Goodbye, Localisation?: If negotiations are successful and the trade bloc does indeed become a reality, one casualty could be India’s norms on data localisation. As per Chapter 10 of the bloc’s proposed rules on e-commerce, India would not be able to impose data localisation rules on companies looking to do business in the country. According to the RBI’s rules, “all system providers shall ensure that the entire data relating to payment systems operated by them are stored in a system only in India”. The Hindu
Climate Crisis Culprits: New data from the Climate Accountability Institute has shown that just 20 fossil fuel companies are responsible for more than a third of all energy-related carbon dioxide and methane worldwide. 12 of these companies are state-owned while the rest are investor owned. The latter includes names like Chevron, Exxon, BP and Shell. State-owned firms include Saudi Aramco, Gazprom, National Iranian Oil and Coal India. 90% of the emissions attributed to these companies come from the use of their products (like petrol, jet fuel, thermal coal, natural gas etc.) while the remaining come from extracting, refining and transporting the fuels. Guardian
Right to Recycle: Speaking of companies harming the environment, some are finding ways to not do so. Food waste is a serious issue, and tackling it creatively, some firms think, can develop a new business model altogether. Mondelez International, Starbucks and AB InBev are among the industry giants who are processing discarded food waste to convert them into a variety of new products from food to fabrics, With consumers increasingly demanding that businesses waste less and conserve more, the market for such ideas seems ripe. WSJ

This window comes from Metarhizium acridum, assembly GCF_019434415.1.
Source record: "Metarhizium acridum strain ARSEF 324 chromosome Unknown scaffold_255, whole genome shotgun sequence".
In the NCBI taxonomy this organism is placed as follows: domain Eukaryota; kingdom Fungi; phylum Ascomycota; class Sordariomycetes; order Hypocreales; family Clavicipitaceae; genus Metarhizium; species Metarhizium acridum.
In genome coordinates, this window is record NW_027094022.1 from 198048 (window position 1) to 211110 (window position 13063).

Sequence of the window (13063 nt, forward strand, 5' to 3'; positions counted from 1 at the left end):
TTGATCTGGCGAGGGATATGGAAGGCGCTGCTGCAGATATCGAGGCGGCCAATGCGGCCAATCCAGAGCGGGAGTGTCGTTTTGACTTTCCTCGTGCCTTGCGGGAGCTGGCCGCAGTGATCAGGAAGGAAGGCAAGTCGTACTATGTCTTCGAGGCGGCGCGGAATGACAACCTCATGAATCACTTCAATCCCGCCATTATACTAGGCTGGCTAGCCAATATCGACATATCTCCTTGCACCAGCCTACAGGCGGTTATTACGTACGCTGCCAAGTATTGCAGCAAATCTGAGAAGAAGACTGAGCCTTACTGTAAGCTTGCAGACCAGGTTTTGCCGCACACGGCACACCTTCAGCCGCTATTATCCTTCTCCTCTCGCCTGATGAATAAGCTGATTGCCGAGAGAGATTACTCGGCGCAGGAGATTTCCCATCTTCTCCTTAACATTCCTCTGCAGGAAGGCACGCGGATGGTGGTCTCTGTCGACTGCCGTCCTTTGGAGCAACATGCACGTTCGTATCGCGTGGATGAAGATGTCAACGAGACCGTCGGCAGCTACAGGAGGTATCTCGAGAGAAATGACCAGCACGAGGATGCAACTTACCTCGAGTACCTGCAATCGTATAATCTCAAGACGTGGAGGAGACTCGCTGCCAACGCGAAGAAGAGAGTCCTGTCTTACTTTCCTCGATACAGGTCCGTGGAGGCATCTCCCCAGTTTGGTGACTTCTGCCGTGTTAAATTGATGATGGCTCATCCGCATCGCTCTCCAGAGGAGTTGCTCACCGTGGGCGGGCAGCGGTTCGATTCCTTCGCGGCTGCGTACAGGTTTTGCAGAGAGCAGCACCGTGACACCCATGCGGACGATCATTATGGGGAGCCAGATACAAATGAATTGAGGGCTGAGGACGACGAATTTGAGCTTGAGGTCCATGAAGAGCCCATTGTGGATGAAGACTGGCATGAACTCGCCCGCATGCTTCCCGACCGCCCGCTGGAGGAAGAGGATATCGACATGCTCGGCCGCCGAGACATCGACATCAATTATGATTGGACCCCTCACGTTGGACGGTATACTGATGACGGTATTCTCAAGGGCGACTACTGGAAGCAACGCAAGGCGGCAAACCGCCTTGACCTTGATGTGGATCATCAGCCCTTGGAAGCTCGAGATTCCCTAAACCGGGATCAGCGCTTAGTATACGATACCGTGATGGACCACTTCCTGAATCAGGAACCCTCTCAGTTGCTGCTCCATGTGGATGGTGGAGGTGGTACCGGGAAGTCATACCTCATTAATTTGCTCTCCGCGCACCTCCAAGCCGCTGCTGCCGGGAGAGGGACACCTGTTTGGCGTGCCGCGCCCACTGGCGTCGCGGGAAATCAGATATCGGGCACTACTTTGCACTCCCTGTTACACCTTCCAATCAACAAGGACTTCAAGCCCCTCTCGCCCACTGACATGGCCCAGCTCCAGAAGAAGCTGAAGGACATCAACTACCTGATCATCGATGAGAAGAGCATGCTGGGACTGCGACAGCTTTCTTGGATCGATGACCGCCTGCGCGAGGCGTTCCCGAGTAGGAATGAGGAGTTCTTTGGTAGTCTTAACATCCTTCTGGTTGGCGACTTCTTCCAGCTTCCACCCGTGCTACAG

Oh Brexit: The UK economy shrank in August as Brexit fears mount with the October 31 deadline nearing. While GDP growth increased 0.4% in July, it contracted by 0.1% last month. Although these numbers are bad news, the country is likely to avoid a recession as long as output doesn’t plunge by around 1.5% in September, thereby leading to two consecutive quarters of contraction, a decline last seen in 2012. Bloomberg
How To Tame Your Dragon: PwC, EY, Deloitte, KPMG, Cathay and the National Basketball Association. These are just some of the companies that have faced Beijing’s rebukes in the past few weeks as pro-democracy protests in Hong Kong escalate. The companies were forced to choose between their employees, who were taking to the streets to protest Beijing’s tightening grip on the island, and the Chinese government, which isn’t known for being tolerant of dissenting views. NYT
Apple in the Line of Fire: The latest company to fall on the Communist Party’s bad side is Apple. China’s government-run media recently lambasted the tech giant for permitting HKmap.Live, a crowd-sourced mapping app, onto its App Store. HKmap.Live has been widely used by Hong Kong residents to mark the locations of police and street closures. Apple had rejected HKmap.Live from the App Store earlier this month, then reversed its decision, and now it has reversed its reversal. This comes on the heels of Apple removing the news app Quartz, which has been actively covering the protests, from China’s App Store. Verge